Realignment Becomes Reality

Yesterday Major League Baseball announced the sale of the Houston Astros and their move to the American League. As we wave good-bye to this NL rival, let’s take a brief walk down memory lane.

Houston joined the National League as an expansion franchise in 1962, the same season as the New York Mets. Some of you may remember they were called the Colt .45’s initially, a name they kept until moving into the Astrodome in 1965. The nickname ‘Astros’ was derived from the famous dome. The dome got its name thanks to the city’s relationship with the space program; Mission Control is based in Houston (how did Mission Control end up in Houston? Through the influence of Senator Lyndon Johnson.).

You might not know that Houston was once a St Louis farm team. From 1921-1958, the Houston Buffaloes played in the Texas League as the Cardinals Class A affiliate. The Buffaloes severed ties with the Cardinals after the 1958 season and played as an independent until the Major League franchise started; then they folded. From the team’s Wikipedia page:

During that period, star players such as brothers Dizzy and Daffy Dean, Solly Hemus, Vinegar Bend Mizell, Hal Epps, Don Gutteridge, Al Papai, Joe Medwick, Frank O. Mancuso, Harry Brecheen and Howie Pollet prepped in Houston on their way to the major leagues.

St Louis played Houston 18 times a season from1962-1968. They had trouble with the Astros, splitting the season series in 1962 and 1965, and losing 10 of the 18 in 1966. It’s an historical oddity thehigh-powered El Birdos Cardinals struggled to beat this expansion franchise, given that Houston lost at least 90 games a season during that period.

In 1969 the National League split into two 6-team divisions, and Houston was placed in the NL West. The number of games per year between these two franchises dropped to 12, and it stayed that way until 1995. Houston remained a tough team for the Cardinals throughout this period. Over those 25 years, the teams either split the season series or finished with one team beating the other seven games to five 17 times. St Louis won 3 NL East titles during those years, and Houston won 2 NL West titles (1980, 1986), but the two teams never played each other in the post-season.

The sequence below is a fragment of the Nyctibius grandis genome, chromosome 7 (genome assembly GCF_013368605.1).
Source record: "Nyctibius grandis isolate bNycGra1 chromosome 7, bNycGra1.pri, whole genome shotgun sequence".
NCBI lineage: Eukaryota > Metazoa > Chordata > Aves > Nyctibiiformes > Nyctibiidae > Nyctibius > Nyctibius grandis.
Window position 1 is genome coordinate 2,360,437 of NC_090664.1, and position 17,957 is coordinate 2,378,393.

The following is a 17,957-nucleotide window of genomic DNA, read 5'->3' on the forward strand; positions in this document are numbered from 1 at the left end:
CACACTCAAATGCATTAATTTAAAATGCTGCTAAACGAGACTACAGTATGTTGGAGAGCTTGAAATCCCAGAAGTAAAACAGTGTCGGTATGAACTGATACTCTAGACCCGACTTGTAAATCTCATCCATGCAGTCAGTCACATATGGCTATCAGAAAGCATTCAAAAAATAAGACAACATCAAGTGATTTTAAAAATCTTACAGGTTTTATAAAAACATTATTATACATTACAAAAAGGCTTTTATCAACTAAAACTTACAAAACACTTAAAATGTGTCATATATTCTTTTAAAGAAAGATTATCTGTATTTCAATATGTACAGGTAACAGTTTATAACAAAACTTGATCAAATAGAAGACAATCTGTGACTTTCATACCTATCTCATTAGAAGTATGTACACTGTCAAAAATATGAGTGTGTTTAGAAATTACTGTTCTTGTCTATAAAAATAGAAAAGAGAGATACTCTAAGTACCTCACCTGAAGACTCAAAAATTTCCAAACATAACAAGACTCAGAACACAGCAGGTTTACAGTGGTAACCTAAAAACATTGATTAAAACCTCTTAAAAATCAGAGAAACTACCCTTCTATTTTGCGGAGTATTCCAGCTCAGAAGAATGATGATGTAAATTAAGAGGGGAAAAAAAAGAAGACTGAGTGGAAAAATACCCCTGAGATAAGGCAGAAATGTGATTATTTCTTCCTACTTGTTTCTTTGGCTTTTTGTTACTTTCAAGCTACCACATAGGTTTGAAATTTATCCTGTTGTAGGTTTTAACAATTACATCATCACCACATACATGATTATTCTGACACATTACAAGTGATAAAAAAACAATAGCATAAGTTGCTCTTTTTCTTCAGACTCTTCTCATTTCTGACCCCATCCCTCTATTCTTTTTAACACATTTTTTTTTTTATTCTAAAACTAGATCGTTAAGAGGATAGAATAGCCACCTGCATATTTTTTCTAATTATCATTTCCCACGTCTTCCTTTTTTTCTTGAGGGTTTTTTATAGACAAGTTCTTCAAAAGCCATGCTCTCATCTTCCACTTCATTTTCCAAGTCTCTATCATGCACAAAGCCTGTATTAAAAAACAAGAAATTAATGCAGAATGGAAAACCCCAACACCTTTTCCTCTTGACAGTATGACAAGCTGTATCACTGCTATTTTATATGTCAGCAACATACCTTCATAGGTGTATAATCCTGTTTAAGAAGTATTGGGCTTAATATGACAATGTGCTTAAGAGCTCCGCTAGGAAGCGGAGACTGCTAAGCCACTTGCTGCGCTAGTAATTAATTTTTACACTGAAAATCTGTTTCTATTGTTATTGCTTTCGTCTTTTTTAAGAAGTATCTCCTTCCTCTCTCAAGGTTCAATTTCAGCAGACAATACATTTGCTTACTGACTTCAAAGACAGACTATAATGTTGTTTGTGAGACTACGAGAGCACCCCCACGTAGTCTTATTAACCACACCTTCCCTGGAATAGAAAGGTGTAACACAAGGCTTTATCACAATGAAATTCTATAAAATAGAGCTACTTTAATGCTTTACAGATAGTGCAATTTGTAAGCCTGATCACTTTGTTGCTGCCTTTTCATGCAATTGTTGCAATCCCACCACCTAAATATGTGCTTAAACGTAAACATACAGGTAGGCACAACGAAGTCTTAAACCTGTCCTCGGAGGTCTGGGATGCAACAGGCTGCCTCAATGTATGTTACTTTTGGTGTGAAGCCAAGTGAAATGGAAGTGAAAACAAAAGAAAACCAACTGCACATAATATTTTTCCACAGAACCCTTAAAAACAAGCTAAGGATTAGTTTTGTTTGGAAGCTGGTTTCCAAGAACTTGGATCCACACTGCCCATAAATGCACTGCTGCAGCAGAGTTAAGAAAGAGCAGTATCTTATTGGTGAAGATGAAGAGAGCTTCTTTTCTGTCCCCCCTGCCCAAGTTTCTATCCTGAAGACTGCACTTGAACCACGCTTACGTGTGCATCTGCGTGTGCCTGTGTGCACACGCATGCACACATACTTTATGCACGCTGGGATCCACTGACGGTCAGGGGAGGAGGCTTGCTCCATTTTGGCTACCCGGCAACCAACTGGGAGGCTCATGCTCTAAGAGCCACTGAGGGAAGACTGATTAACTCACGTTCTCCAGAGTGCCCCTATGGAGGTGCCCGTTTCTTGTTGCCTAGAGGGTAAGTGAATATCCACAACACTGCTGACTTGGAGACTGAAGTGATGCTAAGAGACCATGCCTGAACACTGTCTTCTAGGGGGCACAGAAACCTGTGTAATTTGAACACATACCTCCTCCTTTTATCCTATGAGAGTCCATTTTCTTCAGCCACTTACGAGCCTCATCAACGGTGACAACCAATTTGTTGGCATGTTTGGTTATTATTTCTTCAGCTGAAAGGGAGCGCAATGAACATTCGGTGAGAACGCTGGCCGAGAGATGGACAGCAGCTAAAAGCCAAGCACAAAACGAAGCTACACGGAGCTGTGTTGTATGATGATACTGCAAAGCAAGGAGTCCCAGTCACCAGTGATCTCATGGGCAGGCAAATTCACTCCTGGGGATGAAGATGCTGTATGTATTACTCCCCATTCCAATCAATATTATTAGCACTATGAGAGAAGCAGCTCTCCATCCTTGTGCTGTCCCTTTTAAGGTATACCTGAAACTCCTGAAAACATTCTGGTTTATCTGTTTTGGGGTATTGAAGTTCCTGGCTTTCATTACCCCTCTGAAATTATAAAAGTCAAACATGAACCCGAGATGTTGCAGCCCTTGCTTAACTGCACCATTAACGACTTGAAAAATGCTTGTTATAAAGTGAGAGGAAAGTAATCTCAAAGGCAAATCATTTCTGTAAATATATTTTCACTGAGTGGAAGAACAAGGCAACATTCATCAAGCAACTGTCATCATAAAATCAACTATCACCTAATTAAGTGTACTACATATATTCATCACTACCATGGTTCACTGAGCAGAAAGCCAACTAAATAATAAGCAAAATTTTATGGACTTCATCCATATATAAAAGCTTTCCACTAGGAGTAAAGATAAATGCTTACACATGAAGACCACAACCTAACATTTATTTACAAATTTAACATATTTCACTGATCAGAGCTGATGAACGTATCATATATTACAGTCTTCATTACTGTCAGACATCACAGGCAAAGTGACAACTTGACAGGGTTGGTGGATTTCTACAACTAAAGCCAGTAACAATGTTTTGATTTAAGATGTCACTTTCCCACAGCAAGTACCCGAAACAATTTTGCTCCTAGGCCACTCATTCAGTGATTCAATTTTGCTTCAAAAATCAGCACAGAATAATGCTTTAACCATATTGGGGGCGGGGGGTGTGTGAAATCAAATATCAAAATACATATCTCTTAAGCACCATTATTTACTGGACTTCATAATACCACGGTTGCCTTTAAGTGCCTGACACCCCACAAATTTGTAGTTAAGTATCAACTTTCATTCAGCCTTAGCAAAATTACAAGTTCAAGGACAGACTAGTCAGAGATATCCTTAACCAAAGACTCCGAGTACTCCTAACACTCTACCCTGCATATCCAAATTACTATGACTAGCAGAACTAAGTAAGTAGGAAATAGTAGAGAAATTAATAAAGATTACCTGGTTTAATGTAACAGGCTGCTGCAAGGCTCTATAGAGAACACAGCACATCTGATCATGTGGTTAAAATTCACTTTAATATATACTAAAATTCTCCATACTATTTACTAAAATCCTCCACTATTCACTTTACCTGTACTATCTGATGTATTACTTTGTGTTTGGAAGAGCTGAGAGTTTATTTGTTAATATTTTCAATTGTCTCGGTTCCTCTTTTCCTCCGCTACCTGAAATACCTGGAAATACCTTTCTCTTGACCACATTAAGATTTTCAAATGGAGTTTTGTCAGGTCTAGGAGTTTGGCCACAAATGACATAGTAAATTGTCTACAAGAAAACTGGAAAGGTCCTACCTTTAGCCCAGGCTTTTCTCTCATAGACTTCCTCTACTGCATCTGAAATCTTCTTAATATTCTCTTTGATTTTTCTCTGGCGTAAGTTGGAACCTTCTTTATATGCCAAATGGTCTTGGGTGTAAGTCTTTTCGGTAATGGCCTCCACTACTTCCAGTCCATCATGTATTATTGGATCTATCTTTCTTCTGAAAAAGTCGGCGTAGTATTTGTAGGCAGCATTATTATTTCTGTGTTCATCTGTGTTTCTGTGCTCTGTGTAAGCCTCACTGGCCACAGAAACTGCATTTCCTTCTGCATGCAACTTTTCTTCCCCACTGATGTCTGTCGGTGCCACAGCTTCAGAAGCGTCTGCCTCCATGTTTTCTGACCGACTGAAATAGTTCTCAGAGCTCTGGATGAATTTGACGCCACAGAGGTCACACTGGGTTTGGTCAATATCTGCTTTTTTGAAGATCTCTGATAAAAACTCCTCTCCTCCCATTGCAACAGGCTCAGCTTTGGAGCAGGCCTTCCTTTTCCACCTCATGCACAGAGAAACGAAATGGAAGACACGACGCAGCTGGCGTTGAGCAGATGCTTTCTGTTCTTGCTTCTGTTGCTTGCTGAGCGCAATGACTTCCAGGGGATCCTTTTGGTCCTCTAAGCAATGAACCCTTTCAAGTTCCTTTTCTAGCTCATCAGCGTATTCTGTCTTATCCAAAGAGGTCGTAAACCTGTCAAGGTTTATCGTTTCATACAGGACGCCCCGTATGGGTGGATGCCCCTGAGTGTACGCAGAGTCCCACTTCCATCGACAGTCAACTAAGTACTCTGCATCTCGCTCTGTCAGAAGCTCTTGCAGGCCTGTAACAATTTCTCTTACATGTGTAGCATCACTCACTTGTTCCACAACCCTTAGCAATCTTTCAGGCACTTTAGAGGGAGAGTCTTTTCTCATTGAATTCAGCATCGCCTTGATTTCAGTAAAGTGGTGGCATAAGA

In 1995 they both were placed in the newly formed NL Central and the rivalry really took off. St Louis caught the Astros for the division title in 1996. In 2001, St Louis and Houston finished tied atop the division but the Astros were awarded the title based on a 9-7 record head-to-head. The Cardinals incurred some wrath by calling themselves ‘NL Central Co-Champions’ on their 2002 media guide. Then there are the two classic NLCS meetings in 2004 and 2005. Based on how passionately these two franchises have played each other over the years, it’s appropriate they each won one of those Championship Series.

Sadly this rivalry is probably dead now, even with the prospect of permanent interleague. St Louis will play Kansas City each season, but will only play the Astros whenever the NL Central is matched up with the NL West. In the end, over 50 years, St Louis holds a 363-322 edge.

Cardinals in Houston (168-178 overall):

  • 14-13 at Colt Stadium (1962-1964)
  • 106-114 in the Astrodome (1965-1999)
  • 48-51 at Enron/Minute Maid Park (2000-present)

Cardinals vs Houston (195-144 overall):

  • 24-12 at Sportsman’s Park (1962-1965)
  • 145-115 at Busch Memorial Stadium (1966-2005)
  • 26-17 at Neo-Busch (2006-present)

I am sad to see the Astros switch leagues. This has been a good rivalry. Good night, Houston – and we thank you.

Mike Metzger is an I-70 contributing writer and author of Padres Trail. Follow him on Twitter.

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